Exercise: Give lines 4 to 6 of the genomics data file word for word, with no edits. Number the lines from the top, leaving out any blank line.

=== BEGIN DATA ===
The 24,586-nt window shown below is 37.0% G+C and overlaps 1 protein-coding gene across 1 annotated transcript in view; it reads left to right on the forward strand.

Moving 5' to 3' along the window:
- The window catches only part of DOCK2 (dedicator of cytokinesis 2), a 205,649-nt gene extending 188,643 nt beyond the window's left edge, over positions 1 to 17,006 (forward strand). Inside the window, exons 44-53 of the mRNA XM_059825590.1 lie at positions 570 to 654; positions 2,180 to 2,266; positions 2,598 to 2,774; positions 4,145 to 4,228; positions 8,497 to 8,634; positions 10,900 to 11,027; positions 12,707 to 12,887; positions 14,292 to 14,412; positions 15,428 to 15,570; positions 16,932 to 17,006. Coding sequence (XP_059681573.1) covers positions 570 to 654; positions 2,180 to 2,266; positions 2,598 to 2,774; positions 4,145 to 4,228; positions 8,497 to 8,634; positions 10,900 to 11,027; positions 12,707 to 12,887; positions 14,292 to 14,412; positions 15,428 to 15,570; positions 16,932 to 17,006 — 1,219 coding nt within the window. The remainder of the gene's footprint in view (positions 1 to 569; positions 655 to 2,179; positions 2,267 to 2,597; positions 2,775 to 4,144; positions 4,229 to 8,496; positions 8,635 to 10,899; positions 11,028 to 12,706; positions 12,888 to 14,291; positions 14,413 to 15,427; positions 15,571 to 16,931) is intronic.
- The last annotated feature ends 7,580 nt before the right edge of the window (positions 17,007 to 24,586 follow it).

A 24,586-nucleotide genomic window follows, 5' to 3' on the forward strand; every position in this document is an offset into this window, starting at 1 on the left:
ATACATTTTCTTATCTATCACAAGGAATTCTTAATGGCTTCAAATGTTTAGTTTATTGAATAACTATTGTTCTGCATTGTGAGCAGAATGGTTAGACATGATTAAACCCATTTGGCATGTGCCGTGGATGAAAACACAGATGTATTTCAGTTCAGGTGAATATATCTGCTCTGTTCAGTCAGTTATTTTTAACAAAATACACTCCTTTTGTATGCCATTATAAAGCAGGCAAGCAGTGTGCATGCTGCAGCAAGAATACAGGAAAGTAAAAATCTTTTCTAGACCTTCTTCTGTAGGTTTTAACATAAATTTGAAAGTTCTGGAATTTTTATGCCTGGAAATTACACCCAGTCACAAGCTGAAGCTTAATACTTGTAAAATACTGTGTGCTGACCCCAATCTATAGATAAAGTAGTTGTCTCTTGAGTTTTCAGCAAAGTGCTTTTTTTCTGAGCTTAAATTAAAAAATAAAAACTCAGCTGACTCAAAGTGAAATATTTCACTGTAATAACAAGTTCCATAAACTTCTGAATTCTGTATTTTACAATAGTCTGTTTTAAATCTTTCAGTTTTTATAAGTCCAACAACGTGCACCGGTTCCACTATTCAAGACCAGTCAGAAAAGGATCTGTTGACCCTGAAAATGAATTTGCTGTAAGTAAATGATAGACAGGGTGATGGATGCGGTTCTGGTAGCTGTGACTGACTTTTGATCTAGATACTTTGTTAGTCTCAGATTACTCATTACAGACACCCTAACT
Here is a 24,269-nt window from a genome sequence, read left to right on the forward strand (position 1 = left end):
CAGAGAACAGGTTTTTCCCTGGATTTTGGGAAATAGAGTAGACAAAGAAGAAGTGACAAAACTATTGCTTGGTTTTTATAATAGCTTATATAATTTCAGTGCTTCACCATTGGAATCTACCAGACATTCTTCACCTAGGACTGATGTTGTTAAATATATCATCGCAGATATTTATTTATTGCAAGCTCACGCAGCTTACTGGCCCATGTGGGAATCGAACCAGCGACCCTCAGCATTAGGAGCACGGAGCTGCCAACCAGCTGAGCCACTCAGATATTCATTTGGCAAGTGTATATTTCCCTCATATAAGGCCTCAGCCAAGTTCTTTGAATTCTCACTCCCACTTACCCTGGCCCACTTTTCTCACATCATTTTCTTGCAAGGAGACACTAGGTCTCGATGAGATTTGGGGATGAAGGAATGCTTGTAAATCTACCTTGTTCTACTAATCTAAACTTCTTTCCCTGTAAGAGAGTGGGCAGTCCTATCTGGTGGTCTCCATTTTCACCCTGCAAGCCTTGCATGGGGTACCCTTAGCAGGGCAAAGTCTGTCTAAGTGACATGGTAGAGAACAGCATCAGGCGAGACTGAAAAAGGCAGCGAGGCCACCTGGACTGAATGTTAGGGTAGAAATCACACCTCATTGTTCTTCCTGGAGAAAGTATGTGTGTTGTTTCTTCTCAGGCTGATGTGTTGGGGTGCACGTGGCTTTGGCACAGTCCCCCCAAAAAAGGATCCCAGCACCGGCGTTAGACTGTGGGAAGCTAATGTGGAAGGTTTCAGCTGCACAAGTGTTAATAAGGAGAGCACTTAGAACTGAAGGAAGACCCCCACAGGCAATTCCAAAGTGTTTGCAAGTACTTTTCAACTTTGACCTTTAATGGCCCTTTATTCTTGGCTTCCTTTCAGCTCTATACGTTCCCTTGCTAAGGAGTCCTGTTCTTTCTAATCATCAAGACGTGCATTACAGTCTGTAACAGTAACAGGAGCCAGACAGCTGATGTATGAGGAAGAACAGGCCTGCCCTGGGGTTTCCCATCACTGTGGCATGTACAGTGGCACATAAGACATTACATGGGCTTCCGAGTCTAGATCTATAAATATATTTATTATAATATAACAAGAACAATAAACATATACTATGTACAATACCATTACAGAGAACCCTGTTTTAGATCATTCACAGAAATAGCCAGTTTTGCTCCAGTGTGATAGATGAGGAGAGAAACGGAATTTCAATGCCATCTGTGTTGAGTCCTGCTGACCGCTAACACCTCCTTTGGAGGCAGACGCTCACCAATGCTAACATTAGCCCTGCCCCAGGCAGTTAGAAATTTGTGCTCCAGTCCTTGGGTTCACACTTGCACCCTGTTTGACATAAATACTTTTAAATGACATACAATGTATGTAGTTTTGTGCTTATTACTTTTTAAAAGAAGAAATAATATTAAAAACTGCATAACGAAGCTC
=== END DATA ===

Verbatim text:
- The last annotated feature ends 7,580 nt before the right edge of the window (positions 17,007 to 24,586 follow it).

A 24,586-nucleotide genomic window follows, 5' to 3' on the forward strand; every position in this document is an offset into this window, starting at 1 on the left:
ATACATTTTCTTATCTATCACAAGGAATTCTTAATGGCTTCAAATGTTTAGTTTATTGAATAACTATTGTTCTGCATTGTGAGCAGAATGGTTAGACATGATTAAACCCATTTGGCATGTGCCGTGGATGAAAACACAGATGTATTTCAGTTCAGGTGAATATATCTGCTCTGTTCAGTCAGTTATTTTTAACAAAATACACTCCTTTTGTATGCCATTATAAAGCAGGCAAGCAGTGTGCATGCTGCAGCAAGAATACAGGAAAGTAAAAATCTTTTCTAGACCTTCTTCTGTAGGTTTTAACATAAATTTGAAAGTTCTGGAATTTTTATGCCTGGAAATTACACCCAGTCACAAGCTGAAGCTTAATACTTGTAAAATACTGTGTGCTGACCCCAATCTATAGATAAAGTAGTTGTCTCTTGAGTTTTCAGCAAAGTGCTTTTTTTCTGAGCTTAAATTAAAAAATAAAAACTCAGCTGACTCAAAGTGAAATATTTCACTGTAATAACAAGTTCCATAAACTTCTGAATTCTGTATTTTACAATAGTCTGTTTTAAATCTTTCAGTTTTTATAAGTCCAACAACGTGCACCGGTTCCACTATTCAAGACCAGTCAGAAAAGGATCTGTTGACCCTGAAAATGAATTTGCTGTAAGTAAATGATAGACAGGGTGATGGATGCGGTTCTGGTAGCTGTGACTGACTTTTGATCTAGATACTTTGTTAGTCTCAGATTACTCATTACAGACACCCTAACT